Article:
DH: There are likely to be four, matching the seasons of Acadia which in turn are linked to the waxing and waning of the rule of the Patriarchs in the human settlement and the rise of the Wight Lords in the forests that surround them. I’ve always found the seasons to be very evocative and I wanted to use them as one of the themes for each of the books. They also tie in with the importance given to the solstices in pagan and Wiccan mythology and the cycle of birth, life and death.

EEG: What are some of the main themes of the books?

DH: Death and aging is clearly one of them, in that the Patriarchs are a species of necromancer who, although they clearly age, somehow do not die. This, by the way, makes them excessively wrinkled and repellent, but gives them centuries of experience and cunning. And they survive by harnessing the Acadian magic, but twisting and deforming it, using it for evil ends. I wanted them to be a cabal of men with immense power who it would be almost impossible to defeat. This is another important theme, how power corrupts, and how rulers so often quickly forget who they once were and become something completely different, very far removed from the ordinary people they govern. But corruption and a loss of legitimacy can also be a source of weakness.

Three of the five main characters are women and this was also a conscious decision in thematic terms. I wanted the Patriarchs to represent that oppressive kind of religion that denies opportunity to women and anyone who does not conform or believe. A lot of people forget that in the Middle Ages, religion was incredibly important to almost everyone. Although I’m the first to admit that the world’s religions have over the centuries often been a force for good, they have often also been sources of division and conflict, and continue to be so. And when those in power use religion to further their personal wealth and power this can be terribly dangerous for society and I wanted to reflect this in the novels.

Finally, going back to the theme of exile, but looking at it from the opposite perspective, there are the wights who one could say are the indigenous people of Acadia (although they are not people as such). Quite rightly, they resent the occupation of the land and the cutting down of the forests, and care nothing for the Patriarch’s religion, or the conflict between the Patriarchs and the Witches. But they are also quite malevolent, very predatory on the other races who are also native to the land. And they are night-dwellers, nocturnal, so they are very different from the race of men and have a completely different perspective.

EEG: You've travelled quite a lot and lived in different countries: how does this inspire your writing?

DH: I think there is a lot of Canada in Acadia, and indeed much of the idea for it was inspired by the sad stories of Arcady or Acadie, the French settlements in the Maritime Provinces that were effectively destroyed and their people largely exiled by the English in the 18th century. The stories of Vinland and of the early settlers in New England were also in the back of my mind. No doubt there’s quite a lot of Spain and Latin America in the mix too.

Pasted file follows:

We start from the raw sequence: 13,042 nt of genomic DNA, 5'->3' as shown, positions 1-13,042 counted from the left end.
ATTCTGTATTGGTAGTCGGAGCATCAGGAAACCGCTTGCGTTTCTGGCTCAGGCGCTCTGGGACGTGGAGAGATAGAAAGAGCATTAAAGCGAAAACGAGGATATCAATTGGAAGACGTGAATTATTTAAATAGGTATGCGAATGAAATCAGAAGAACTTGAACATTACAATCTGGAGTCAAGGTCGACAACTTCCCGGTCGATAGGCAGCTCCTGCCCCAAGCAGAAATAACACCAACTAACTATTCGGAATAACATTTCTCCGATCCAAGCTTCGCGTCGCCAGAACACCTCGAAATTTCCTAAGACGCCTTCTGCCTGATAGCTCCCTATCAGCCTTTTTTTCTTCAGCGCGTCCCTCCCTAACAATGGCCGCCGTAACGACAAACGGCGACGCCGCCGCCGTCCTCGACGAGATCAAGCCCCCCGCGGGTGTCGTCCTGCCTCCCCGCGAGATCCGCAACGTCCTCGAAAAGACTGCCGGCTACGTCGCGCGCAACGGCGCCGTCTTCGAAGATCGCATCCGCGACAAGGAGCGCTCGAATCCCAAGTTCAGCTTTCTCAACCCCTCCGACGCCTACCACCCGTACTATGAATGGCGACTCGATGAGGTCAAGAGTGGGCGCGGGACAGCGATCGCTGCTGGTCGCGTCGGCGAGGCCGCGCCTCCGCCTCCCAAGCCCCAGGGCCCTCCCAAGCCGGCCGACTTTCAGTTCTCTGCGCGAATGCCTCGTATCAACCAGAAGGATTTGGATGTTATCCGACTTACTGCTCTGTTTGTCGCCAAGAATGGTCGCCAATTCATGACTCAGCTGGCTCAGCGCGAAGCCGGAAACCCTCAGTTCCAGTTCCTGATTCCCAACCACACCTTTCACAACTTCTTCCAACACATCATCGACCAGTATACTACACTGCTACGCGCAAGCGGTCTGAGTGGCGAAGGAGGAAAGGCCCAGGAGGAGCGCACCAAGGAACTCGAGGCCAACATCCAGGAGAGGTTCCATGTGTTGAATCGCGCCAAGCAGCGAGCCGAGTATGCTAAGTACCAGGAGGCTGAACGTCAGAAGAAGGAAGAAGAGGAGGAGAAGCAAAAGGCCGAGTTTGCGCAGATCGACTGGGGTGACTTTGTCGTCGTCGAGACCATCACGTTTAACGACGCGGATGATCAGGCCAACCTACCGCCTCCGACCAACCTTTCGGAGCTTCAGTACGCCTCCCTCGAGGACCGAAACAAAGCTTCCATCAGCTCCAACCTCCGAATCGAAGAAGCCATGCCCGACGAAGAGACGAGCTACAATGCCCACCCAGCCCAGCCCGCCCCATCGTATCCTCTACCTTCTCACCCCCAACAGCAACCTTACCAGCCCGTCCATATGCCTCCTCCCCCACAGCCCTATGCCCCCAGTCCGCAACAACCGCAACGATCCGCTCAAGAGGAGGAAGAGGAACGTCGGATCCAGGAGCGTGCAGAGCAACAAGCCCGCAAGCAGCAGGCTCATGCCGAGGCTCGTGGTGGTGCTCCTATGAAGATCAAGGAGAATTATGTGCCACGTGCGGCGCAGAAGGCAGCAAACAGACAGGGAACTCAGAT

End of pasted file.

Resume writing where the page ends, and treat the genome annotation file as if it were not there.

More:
EEG: What are you currently working on?

DH: I have the second book, Witch of the North, mostly completed in draft form, at least the threads involving Faye and Colm trying to defend Stonehaven, and Merla in her quest for the Sanctuary. Arlana’s love affair with Alcuin and the forest ogres is in my head but a bit disorganized as yet. But I’m very keen to finish the novel in the next couple of months if I can, as I’m raring to go on the third book and conscious that if people become interested in my work they may want to read the whole series to its conclusion.

Aside from this, I have published and am working on several short stories, linked to the main thrust of the storyline of the Forests of Exile series, involving main and peripheral characters. Some of these I will be offering free on Amazon and on my website, as well as free excerpts, so that anyone who is interested in reading more can sample my writing.

EEG: That's the best way to get readers to fall in love with your world. Best of luck with your projects and thanks so much for coming over to CHIMERAS today.

To find out more about Duncan's book, visit his webpage. His first novel, With of the Fall is available on Amazon US and Amazon UK.

Sunday, January 11, 2015

The viruses inside us: can endogenous retroviruses elicit antibodies?

January Moonrise © EEG

Today I would like to discuss a couple of papers that I used as premise for my new thriller Immunity, which will be part of the Apocalypse Weird series, created by Nick Cole, Michael Bunker and Tim Grahl. Just like all my other thrillers, Immunity too, finds its roots in some fascinating facts about genetics, virology and of course immunity.

The premise of the book has to do with something I discussed a long time ago, in one of my very first posts: human endogenous retroviruses, or HERV's, are small portions of our DNA that we acquired from ancient retroviruses that infected germ line cells of our primate ancestors. Basically, these genes came directly from retroviruses that inserted themselves into cells that then became oocytes or spermatozoa and, once fertilized, passed the viral genes to a new individual. These genomic elements are mostly inactivated in adults (meaning they are in a non-coding part of the DNA), but they have been shown to be transcriptionally active during fetal development. The intriguing bit, however, is that expression levels of these genetic elements have been found to be disrupted in subjects with schizophrenia [1].